What is Happening on the Ground Floor of the Library?
Memorial Hall Library recently garnered funding for improvements to the ground floor of the library. These improvements include more seating for patrons, better display of nonfiction materials, electrical work, painting, solar shades, lighting improvements, some new carpeting, and shelving configuration changes, according to Library Director Beth Mazin. Work has now started and expected to be complete by the end of October.
The library is making these changes because, simply, there is a need for more room for people and a better way to display non‐fiction books. This space reorganization will enable the library to meet both those needs. When the addition to the library was designed and built 25 years ago, the ground floor was essentially just a non‐fiction book storage area. This was before the library had the variety of material formats it has now or the large numbers of people visiting the library and staying to study and work.
The library is reconfiguring shelves in order to open up areas for tables and face‐out book displays. Shelving is being removed from some areas, and reinstalled on walls where it wasn’t installed before. Some lower shelving is being added, as are A-frame face‐out book displays, similar to those in the circulation area. The lower shelving will open up the areas in front of windows, improving light, view, and air circulation. The A-frames will allow library staff to highlight new non‐fiction books, as there's not have enough room in the circulation area for new‐nonfiction and we have many non‐fiction readers.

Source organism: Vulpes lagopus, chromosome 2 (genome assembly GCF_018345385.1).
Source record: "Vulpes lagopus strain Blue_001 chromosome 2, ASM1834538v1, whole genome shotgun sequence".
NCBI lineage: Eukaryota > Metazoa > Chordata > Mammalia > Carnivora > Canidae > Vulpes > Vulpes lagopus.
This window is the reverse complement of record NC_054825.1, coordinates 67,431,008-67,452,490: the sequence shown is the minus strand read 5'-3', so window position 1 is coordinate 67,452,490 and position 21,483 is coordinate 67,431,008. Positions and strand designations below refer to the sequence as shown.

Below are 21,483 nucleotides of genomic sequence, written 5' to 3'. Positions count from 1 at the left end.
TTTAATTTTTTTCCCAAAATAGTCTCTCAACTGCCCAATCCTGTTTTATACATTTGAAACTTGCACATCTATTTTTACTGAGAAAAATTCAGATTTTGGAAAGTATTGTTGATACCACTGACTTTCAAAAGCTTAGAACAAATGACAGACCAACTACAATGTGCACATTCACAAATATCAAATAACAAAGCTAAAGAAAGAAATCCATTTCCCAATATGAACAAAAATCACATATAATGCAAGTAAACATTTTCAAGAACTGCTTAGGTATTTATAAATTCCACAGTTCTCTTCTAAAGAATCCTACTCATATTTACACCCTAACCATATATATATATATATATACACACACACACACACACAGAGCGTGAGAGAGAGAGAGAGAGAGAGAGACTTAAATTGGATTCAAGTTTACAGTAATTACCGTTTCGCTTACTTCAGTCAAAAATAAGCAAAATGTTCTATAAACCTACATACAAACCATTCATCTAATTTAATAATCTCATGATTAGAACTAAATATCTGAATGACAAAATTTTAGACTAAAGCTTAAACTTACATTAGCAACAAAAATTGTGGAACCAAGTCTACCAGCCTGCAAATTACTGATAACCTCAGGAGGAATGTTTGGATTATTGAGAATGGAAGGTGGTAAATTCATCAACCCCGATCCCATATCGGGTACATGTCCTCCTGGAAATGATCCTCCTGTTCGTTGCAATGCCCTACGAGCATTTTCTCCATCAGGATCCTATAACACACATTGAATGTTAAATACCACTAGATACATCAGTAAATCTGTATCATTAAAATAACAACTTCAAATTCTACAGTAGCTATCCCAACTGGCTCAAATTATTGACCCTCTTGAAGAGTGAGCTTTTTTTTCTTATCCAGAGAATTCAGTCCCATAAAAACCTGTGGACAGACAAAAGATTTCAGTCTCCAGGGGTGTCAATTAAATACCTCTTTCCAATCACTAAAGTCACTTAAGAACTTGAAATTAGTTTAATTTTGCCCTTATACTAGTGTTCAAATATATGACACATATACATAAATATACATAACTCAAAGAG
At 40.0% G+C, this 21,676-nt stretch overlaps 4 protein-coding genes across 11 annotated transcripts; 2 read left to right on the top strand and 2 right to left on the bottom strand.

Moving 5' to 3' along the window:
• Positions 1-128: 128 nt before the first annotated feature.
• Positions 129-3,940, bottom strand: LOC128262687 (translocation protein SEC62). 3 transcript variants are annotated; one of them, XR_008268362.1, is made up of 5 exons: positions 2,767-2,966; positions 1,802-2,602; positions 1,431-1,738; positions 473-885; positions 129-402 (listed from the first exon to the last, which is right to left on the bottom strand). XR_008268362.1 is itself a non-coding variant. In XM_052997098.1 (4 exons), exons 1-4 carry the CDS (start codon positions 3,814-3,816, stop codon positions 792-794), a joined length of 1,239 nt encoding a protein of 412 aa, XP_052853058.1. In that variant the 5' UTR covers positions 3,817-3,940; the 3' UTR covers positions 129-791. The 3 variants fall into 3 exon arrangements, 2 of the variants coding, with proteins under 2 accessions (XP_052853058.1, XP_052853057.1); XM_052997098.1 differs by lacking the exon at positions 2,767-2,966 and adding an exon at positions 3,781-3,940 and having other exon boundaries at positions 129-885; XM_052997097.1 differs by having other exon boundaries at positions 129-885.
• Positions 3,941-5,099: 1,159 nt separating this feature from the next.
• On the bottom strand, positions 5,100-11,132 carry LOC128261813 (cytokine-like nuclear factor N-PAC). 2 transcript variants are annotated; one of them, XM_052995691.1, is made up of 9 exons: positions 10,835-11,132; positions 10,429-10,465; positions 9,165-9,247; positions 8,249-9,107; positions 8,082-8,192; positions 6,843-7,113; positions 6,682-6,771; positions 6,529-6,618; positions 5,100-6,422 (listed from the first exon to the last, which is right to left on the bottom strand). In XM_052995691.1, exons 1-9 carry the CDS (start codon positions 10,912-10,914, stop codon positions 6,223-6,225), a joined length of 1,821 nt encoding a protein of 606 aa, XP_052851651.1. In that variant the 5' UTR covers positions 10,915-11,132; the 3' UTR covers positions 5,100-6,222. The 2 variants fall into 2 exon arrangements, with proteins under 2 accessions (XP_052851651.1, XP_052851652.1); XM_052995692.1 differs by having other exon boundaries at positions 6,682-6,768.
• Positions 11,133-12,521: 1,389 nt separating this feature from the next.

The library will also be removing books during this project, as they do eacy year. Removing books is standard library practice. If the library buys 12,000 items a year, then they have to find room for those 12,000 items and that mean “weeding” items patrons no longer need – duplicate copies, worn items, items with out‐of‐date information, items no longer in demand, etc.
For this project, library staff weeded more items than they do in a usual year. With the advent of the Internet, there is less call for nonfiction books for school projects and less tolerance for dated and unattractive materials.
Since the library's role is to be a popular materials center, not an archive, library staff have used circulation reports to determine what items our patrons want and we have concentrated on keeping those items and removing items that are just sitting on the shelves.
Like most libraries, we have found that having a somewhat smaller but more attractive and relevant collection has increased how many items go out in a year. We expect that his project will be very popular with our patrons, and will both bring more people to the Ground Floor and increase the circulation of non‐fiction books.